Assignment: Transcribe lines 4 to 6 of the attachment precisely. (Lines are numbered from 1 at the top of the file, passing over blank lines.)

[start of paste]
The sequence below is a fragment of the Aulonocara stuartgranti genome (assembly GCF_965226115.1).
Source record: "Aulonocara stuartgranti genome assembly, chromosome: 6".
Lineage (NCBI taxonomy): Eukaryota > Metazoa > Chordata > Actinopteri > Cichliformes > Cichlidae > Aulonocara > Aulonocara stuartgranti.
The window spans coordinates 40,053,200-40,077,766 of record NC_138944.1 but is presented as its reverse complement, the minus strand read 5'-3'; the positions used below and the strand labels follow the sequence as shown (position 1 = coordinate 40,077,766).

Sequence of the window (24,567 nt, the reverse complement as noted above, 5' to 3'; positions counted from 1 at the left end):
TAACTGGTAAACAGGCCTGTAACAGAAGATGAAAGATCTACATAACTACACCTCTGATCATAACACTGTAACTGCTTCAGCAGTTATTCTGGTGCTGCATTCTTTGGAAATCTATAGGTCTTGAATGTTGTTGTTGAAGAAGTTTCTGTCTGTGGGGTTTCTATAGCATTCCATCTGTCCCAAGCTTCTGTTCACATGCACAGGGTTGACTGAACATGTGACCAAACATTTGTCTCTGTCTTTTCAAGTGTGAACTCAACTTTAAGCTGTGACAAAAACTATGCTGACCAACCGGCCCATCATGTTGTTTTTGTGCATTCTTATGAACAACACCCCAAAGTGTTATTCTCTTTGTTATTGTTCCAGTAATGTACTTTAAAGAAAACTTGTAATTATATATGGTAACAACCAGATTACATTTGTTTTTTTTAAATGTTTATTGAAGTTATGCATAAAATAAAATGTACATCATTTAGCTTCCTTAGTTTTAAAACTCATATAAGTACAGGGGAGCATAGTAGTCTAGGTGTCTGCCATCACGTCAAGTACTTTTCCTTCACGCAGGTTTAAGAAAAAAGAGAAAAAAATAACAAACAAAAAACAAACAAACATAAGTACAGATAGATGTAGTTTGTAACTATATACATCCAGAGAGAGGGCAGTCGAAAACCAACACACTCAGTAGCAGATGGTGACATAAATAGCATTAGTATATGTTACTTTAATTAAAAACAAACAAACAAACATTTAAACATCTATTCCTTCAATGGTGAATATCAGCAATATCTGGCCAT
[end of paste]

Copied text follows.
The window spans coordinates 40,053,200-40,077,766 of record NC_138944.1 but is presented as its reverse complement, the minus strand read 5'-3'; the positions used below and the strand labels follow the sequence as shown (position 1 = coordinate 40,077,766).

Sequence of the window (24,567 nt, the reverse complement as noted above, 5' to 3'; positions counted from 1 at the left end):
TAACTGGTAAACAGGCCTGTAACAGAAGATGAAAGATCTACATAACTACACCTCTGATCATAACACTGTAACTGCTTCAGCAGTTATTCTGGTGCTGCATTCTTTGGAAATCTATAGGTCTTGAATGTTGTTGTTGAAGAAGTTTCTGTCTGTGGGGTTTCTATAGCATTCCATCTGTCCCAAGCTTCTGTTCACATGCACAGGGTTGACTGAACATGTGACCAAACATTTGTCTCTGTCTTTTCAAGTGTGAACTCAACTTTAAGCTGTGACAAAAACTATGCTGACCAACCGGCCCATCATGTTGTTTTTGTGCATTCTTATGAACAACACCCCAAAGTGTTATTCTCTTTGTTATTGTTCCAGTAATGTACTTTAAAGAAAACTTGTAATTATATATGGTAACAACCAGATTACATTTGTTTTTTTTAAATGTTTATTGAAGTTATGCATAAAATAAAATGTACATCATTTAGCTTCCTTAGTTTTAAAACTCATATAAGTACAGGGGAGCATAGTAGTCTAGGTGTCTGCCATCACGTCAAGTACTTTTCCTTCACGCAGGTTTAAGAAAAAAGAGAAAAAAATAACAAACAAAAAACAAACAAACATAAGTACAGATAGATGTAGTTTGTAACTATATACATCCAGAGAGAGGGCAGTCGAAAACCAACACACTCAGTAGCAGATGGTGACATAAATAGCATTAGTATATGTTACTTTAATTAAAAACAAACAAACAAACATTTAAACATCTATTCCTTCAATGGTGAATATCAGCAATATCTGGCCAT